In the lead up to this year's Royal Rumble, we'll be counting down the 20 greatest moments in the history of WWE's most famous match. This list was determined by a panel that included Geno Mrosko, Bill Hanstock and me. We tried to keep it diverse, with a mix of comedy, emotion, story, and wrestling.
A simple hip toss to Mr. Kennedy (TNA's Ken Anderson) on a Raw in October 2007 resulted in a torn pectoral muscle for John Cena. Cena was in the midst of a feud with Randy Orton, and not only finished the match, but took part in a post-match beatdown angle with the Viper. Nevertheless, the injury ended his year-long WWE championship reign, and surgery revealed the to be worst case scenario - completely torn from the bone, resulting in an expected recovery time of 7 - 12 months.
Orton got a couple of his twelve World title reigns out of the deal (he lost the belt McMahon gave him to Triple H in the opening match of No Mercy, and won it back in the main event). What Cena got was much more important to his legacy, however.
The pec tear was the first real injury of Cena's WWE career. He'd been written off with a kayfabe one when he filmed The Marine in 2004, but three years later, it looked like maybe WWE had ridden their best horse a little too hard. We'd seen big stars like Stone Cold Steve Austin, Shawn Michaels and Triple H need extended breaks for surgery and rehabilitation. Seemed like John's time was now.
Cena didn't have the track record of miraculously quick recoveries he's associated with today. Even a video with Dr. James Andrews discussing how well his rehab was going and a non-wrestling appearance at Tribute to the Troops didn't lead anyone to believe he'd be back anything more than a few weeks or a month ahead of the most optimistic timeline.
Not only was a return after three-plus months unthinkable, there were no whispers of it being discussed backstage. The internet wrestling community wasn't what it is today, but it's hard to believe there wasn't someone who floated a rumor about a Rumble return just for hits. But there was nothing.
When the opening of his iconic theme hit the speakers at Madison Square Garden on Jan. 27, it capped one of the biggest and best surprises in not just Royal Rumble, but WWE history.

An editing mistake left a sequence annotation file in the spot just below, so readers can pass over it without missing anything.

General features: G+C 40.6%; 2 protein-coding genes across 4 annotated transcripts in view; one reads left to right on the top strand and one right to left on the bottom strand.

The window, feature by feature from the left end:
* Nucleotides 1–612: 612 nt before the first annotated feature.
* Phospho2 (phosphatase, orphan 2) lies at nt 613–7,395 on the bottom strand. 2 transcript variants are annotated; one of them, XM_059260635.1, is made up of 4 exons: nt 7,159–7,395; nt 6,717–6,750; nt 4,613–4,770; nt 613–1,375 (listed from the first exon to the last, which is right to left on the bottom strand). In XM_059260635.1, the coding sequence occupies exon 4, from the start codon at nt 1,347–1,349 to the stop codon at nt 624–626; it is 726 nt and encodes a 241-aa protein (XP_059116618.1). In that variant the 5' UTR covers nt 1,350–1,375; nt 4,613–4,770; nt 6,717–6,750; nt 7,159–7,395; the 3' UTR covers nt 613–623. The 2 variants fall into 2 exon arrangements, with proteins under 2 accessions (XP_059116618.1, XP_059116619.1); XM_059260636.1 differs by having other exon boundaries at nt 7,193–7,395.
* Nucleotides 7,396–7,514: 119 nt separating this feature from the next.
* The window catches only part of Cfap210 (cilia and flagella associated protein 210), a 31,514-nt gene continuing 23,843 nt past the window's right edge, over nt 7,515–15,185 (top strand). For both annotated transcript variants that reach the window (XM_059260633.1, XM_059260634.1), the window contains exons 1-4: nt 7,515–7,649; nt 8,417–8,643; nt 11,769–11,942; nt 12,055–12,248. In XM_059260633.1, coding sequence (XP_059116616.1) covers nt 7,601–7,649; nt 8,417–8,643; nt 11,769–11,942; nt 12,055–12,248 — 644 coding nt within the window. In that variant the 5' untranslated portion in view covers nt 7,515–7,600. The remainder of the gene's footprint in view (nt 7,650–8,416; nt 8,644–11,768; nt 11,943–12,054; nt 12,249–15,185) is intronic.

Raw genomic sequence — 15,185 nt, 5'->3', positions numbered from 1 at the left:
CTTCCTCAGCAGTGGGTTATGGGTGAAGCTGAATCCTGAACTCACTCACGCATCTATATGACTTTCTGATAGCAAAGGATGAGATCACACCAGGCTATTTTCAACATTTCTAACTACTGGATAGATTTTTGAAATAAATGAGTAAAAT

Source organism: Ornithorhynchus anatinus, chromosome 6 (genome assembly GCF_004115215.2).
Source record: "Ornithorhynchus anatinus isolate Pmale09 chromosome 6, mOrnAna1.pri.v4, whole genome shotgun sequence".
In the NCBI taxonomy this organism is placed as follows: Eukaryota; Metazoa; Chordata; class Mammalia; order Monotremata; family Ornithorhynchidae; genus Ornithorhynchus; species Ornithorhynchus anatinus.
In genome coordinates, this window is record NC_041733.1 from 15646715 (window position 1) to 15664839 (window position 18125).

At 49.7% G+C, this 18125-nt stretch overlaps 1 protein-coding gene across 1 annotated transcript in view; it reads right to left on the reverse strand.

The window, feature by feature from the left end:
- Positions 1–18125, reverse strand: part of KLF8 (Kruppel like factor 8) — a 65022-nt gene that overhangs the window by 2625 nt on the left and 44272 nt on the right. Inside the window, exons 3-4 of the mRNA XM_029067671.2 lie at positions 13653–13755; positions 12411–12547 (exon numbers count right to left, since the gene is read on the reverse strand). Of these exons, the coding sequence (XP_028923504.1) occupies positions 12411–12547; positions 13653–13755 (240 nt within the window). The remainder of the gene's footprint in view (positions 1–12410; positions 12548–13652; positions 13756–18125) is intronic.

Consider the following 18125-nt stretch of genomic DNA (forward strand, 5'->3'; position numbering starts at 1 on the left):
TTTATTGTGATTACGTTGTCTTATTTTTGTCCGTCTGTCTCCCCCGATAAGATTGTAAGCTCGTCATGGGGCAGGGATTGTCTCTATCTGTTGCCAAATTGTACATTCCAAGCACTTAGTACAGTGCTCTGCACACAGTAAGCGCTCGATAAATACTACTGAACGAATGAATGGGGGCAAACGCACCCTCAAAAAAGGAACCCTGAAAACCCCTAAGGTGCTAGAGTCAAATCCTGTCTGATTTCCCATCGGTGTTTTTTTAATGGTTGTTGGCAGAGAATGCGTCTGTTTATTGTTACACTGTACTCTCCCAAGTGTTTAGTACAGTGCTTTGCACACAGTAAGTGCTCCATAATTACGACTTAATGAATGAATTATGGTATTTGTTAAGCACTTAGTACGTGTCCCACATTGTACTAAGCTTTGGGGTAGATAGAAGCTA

Once there, it was little shock the Doctor of Thuganomics would win his first Rumble. Cena ended up face-to-face with his old WrestleMania XXII nemesis Triple H (whose face upon hearing "The Time is Now" is almost as iconic as John's smug grin) as the final two. Setting a record for shortest time in the match by a winner, he sent The Game over the top with his fireman's carry takeover, still called a F-U at the time.
If you're having a hard time imagining LOLCENAWINS being something to cheer, it's because you've grown accustom to the kind of booking he received after the 2008 Royal Rumble. Some of the noise for his return was boos, but fans were happy to jeer him. Hunter as main eventer was a constant theme of the post-Attitude Era, and until John's shocking return, a win here seemed like a foregone conclusion for the Cerebral Assassin.
Cena winning in MSG was like if Roman Reigns had defeated Batista in 2014. He wasn't the fans' first choice, but he was better than the alternative. After this victory, he'd continue to make history in completely Cena-like ways, foregoing his Mania main event for a quicker shot at Orton, and still ending up in WM24's WWE title match as part of the threeway with Trips and Randy. Another injury followed, and he switched to the World Heavyweight title scene for several years after that comeback.
The '08 Rumble match is almost universally praised, and often mentioned among the top editions in history, somewhere in a pack behind Ric Flair's 1992 epic.
There are plenty of reasons why this one is great, but it's impossible to make a case for it without discussing the surprise everyone watching it live experienced when John Cena showed up to claim the last spot, and his place in WWE history.